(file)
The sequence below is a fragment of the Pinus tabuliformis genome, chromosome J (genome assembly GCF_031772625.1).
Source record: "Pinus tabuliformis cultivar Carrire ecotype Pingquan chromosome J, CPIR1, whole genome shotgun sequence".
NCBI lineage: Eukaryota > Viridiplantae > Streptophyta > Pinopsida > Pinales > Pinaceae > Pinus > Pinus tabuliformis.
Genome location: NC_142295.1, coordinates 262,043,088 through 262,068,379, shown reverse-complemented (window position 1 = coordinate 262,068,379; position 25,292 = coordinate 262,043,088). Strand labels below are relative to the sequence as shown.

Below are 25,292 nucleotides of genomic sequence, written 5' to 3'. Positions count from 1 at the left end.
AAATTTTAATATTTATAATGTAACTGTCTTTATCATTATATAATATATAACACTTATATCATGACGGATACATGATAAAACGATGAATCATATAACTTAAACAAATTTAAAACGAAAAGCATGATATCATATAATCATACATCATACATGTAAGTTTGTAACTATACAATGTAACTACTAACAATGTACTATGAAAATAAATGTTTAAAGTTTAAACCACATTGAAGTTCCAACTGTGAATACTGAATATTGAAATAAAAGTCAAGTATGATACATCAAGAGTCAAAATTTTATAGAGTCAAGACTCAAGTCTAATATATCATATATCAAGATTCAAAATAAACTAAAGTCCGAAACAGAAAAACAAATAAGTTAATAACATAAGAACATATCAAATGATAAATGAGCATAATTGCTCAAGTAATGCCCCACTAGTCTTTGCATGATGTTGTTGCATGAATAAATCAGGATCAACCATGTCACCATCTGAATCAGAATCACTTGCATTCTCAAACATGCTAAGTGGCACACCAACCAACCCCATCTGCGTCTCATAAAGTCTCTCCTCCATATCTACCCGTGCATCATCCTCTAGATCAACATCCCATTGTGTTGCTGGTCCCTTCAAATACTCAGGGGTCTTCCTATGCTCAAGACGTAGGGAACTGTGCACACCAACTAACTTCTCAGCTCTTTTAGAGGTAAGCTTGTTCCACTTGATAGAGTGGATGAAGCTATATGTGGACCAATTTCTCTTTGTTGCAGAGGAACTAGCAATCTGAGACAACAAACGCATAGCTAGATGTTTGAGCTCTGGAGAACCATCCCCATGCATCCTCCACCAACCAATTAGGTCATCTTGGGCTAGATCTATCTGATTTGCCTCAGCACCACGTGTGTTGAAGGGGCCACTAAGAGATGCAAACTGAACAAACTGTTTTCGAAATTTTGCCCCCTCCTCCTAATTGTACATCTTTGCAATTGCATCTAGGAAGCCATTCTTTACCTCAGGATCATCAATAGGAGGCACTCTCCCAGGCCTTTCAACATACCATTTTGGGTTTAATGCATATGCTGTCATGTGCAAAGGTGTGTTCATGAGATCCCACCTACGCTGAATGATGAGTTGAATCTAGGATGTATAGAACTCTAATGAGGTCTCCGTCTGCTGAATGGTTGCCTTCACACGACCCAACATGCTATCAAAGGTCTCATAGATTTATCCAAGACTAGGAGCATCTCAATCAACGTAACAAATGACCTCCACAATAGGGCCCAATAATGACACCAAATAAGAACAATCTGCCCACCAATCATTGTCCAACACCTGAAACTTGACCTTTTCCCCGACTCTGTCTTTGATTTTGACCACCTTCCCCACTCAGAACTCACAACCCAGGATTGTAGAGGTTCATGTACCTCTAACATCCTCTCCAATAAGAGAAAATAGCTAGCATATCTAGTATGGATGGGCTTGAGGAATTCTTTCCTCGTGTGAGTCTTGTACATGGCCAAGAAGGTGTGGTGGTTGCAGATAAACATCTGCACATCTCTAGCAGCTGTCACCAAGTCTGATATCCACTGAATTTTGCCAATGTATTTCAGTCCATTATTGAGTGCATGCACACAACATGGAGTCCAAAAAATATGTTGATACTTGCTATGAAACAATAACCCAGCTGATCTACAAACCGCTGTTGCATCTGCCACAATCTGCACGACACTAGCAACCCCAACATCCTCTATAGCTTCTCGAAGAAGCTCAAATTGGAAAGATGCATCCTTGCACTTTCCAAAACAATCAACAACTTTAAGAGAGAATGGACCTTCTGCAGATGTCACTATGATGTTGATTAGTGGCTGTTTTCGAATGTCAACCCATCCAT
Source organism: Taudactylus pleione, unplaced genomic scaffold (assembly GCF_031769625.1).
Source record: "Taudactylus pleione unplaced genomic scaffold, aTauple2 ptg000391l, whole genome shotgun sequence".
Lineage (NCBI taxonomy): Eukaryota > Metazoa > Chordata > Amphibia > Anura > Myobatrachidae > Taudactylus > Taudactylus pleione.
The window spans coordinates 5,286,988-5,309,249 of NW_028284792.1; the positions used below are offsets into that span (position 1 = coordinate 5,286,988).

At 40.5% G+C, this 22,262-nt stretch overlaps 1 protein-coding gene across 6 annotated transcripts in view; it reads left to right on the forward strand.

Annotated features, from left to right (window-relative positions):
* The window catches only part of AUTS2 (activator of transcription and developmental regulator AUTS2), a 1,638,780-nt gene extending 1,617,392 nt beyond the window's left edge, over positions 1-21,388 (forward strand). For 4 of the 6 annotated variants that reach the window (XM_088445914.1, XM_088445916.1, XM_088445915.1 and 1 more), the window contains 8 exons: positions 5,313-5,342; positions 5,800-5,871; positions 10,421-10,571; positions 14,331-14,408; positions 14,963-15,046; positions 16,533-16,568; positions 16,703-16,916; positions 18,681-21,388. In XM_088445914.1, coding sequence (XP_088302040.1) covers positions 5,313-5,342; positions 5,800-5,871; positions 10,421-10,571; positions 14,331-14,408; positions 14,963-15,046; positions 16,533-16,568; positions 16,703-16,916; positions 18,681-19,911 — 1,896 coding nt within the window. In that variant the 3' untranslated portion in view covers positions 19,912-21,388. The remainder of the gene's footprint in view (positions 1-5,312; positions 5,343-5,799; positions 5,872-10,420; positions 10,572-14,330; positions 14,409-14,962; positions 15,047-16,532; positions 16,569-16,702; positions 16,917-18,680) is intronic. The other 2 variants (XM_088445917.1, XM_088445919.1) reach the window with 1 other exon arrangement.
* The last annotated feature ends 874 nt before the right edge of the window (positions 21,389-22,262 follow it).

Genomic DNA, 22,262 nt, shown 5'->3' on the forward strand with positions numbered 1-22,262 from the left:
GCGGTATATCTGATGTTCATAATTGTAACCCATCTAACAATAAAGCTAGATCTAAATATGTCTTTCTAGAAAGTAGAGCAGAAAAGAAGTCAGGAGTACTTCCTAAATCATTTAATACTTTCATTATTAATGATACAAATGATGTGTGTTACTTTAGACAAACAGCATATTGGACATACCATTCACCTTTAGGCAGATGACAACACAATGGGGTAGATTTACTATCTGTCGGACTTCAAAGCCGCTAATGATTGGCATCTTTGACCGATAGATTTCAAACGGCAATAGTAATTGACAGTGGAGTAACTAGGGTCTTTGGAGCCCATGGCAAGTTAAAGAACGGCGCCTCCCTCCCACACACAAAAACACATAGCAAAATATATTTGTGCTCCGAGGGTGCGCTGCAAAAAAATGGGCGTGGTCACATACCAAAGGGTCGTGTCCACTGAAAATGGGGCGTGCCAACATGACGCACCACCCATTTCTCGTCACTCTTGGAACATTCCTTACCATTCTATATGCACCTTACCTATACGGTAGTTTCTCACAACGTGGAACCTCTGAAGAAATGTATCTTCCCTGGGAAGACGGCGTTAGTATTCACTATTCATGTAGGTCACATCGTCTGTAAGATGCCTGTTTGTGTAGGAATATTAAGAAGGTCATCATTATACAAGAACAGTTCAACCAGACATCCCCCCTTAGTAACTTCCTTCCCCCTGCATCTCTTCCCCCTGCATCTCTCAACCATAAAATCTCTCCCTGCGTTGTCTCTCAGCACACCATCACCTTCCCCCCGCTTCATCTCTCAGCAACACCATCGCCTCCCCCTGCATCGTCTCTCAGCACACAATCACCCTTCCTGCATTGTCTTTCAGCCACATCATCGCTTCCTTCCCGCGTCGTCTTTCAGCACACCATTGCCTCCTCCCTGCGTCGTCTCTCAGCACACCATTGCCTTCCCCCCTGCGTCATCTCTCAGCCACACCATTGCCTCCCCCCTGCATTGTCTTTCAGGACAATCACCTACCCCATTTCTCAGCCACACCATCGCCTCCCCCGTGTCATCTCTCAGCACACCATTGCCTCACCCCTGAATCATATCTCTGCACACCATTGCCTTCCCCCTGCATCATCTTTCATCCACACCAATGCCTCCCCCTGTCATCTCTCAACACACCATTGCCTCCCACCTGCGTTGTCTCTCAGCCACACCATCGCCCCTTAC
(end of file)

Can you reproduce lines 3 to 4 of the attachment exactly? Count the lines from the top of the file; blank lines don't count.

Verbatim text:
NCBI lineage: Eukaryota > Viridiplantae > Streptophyta > Pinopsida > Pinales > Pinaceae > Pinus > Pinus tabuliformis.
Genome location: NC_142295.1, coordinates 262,043,088 through 262,068,379, shown reverse-complemented (window position 1 = coordinate 262,068,379; position 25,292 = coordinate 262,043,088). Strand labels below are relative to the sequence as shown.